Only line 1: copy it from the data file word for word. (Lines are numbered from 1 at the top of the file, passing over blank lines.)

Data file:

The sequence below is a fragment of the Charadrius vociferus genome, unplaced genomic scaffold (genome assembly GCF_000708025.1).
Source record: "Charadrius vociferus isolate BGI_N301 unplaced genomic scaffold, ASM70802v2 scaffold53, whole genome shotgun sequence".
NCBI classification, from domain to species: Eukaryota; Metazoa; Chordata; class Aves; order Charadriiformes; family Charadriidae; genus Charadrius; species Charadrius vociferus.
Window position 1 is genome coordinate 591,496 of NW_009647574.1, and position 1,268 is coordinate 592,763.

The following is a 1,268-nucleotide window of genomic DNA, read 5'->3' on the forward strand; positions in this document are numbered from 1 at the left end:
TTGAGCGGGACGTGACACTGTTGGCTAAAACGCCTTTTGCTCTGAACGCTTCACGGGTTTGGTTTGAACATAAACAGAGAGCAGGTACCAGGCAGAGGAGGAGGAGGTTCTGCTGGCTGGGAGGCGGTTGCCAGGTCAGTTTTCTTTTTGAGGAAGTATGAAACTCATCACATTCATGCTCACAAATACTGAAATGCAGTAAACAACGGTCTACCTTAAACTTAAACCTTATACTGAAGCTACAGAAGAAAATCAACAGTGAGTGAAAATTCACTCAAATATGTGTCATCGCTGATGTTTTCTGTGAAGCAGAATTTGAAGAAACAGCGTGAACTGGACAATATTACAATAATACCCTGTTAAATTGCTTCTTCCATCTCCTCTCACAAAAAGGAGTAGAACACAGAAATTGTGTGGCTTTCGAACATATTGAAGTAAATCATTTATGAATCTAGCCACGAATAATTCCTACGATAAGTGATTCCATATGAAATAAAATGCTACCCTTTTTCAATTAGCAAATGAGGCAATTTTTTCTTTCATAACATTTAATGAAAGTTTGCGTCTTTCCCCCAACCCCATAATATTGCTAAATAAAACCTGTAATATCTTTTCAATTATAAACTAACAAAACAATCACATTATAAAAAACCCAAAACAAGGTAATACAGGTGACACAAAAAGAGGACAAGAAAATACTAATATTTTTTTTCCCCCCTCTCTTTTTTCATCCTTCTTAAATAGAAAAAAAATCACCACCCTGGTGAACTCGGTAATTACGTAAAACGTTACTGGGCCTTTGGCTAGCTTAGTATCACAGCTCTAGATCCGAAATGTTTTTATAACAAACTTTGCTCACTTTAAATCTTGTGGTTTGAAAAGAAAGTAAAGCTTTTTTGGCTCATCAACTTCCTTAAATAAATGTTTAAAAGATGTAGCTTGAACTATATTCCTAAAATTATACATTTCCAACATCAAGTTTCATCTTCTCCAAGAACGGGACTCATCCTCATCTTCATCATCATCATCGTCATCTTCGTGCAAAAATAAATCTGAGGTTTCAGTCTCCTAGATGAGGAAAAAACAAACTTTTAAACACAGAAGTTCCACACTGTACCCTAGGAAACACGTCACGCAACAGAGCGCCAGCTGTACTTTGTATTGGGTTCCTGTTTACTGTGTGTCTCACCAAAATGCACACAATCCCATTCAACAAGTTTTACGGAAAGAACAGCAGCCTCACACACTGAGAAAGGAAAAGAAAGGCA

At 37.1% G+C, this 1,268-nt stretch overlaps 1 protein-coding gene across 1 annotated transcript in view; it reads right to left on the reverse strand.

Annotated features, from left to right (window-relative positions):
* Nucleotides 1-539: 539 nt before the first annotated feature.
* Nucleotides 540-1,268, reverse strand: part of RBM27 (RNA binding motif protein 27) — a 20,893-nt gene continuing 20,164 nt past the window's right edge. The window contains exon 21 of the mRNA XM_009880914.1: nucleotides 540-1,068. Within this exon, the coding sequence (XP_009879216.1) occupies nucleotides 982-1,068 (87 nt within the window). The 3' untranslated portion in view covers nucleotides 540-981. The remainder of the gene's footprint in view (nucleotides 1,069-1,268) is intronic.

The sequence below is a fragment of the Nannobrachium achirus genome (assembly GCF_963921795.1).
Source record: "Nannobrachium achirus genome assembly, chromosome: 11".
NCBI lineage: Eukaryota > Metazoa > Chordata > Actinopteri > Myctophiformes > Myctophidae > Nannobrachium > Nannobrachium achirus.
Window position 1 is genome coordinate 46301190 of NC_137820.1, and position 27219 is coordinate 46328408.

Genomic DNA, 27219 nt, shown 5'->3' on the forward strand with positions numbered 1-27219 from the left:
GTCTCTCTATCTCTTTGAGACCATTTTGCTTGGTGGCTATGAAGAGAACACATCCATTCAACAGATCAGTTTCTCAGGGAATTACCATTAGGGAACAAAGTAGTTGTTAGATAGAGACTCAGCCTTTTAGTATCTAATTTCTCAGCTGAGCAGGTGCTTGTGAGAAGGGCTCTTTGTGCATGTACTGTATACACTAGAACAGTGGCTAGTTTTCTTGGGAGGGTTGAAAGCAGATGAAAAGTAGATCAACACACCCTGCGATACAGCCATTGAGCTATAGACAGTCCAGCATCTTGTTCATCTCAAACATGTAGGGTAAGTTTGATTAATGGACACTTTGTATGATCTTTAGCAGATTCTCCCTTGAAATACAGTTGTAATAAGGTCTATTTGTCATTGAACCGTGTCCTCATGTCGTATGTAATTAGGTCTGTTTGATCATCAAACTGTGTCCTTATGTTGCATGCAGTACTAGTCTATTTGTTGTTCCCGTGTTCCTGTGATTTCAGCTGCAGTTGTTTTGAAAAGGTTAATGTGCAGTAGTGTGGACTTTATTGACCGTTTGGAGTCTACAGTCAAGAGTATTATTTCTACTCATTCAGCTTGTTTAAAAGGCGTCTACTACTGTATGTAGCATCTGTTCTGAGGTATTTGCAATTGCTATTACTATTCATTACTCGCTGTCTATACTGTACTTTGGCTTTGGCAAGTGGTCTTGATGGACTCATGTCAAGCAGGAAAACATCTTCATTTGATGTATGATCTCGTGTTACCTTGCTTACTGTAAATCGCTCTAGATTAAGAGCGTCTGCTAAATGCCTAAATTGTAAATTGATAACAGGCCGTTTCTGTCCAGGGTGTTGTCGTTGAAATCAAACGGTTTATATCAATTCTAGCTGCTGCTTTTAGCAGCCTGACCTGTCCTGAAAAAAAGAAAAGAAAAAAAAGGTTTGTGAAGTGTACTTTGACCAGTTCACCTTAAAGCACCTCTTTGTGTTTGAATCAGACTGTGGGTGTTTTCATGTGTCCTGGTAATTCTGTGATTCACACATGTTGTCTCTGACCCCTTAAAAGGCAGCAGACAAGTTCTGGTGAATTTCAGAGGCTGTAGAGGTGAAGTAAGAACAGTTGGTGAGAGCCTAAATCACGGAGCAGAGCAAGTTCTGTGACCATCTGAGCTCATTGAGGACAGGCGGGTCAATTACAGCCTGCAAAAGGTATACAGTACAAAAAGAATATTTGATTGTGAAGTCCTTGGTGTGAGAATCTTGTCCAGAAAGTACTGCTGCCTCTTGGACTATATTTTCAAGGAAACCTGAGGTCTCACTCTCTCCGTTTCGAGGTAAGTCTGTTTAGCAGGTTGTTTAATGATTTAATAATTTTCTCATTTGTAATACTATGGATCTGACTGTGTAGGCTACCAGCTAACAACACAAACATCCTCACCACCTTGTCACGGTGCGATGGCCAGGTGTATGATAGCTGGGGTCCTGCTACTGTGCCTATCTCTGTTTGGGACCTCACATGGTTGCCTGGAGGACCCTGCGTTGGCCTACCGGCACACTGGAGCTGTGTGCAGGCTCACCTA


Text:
The sequence below is a fragment of the Charadrius vociferus genome, unplaced genomic scaffold (genome assembly GCF_000708025.1).